Canadian Refinery to Use Ultrafiltration, Membrane Bioreactor Tech to Recycle Water
A refinery in Alberta, Canada, will use ultrafiltration and membrane bioreactor technology to meet sustainability and environmental goals.
North West Redwater (NWR) Partnership's Sturgeon refinery sought out the filtration water treatment technology for its water intake. After a review of the marketplace, NWR opted for filtration technology from GE's Water & Process Technologies to reduce its use of water in the refining process and minimize its environmental impact on the North Saskatchewan River. Alberta has stringent regulations regarding freshwater withdrawal and effluent discharge.
To minimize the use of freshwater, the ultrafiltration and membrane bioreactor technology will treat and recycle the process waters from the refinery multiple times. Surface water runoff from the facility will be contained in the retention ponds and used for process purposes to reduce the water withdrawal from the river. Chemistry and on-site technical support from Water & Process Technologies will help ensure that the facilities' water balance targets are met and maintain the reliability of its assets by protecting from deposition and corrosion.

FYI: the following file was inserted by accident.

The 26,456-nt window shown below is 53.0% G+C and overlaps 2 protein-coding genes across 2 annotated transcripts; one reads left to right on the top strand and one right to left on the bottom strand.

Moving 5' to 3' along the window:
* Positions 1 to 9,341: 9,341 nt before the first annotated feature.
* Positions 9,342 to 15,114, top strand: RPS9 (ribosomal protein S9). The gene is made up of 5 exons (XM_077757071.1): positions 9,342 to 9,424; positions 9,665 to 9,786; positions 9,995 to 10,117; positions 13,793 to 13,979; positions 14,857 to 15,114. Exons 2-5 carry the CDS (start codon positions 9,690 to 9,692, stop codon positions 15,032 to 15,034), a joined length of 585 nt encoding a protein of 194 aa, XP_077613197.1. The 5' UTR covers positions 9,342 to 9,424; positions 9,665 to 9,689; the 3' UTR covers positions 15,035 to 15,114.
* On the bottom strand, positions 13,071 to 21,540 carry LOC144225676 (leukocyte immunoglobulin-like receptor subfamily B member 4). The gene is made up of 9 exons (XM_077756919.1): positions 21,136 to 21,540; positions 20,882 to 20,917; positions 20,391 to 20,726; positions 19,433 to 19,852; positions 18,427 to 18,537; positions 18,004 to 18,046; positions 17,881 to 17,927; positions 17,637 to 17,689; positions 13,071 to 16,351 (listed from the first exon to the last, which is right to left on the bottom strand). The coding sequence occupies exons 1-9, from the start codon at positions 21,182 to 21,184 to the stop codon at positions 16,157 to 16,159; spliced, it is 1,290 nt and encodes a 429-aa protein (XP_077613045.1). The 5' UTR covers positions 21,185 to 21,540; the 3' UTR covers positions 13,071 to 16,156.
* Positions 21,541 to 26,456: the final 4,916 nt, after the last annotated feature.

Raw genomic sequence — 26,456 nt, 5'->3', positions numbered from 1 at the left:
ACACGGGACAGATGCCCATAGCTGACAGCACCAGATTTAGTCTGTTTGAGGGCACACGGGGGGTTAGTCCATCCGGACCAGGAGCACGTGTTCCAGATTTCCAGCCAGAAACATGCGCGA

The Sturgeon refinery project, which is expected to be operational in 2017, was designed to incorporate gasification and a carbon capture and storage solution while producing the cleaner, high-value products needed to meet North America's low-carbon standards. Phase one of the Sturgeon refinery will process 50,000 barrels of bitumen per day.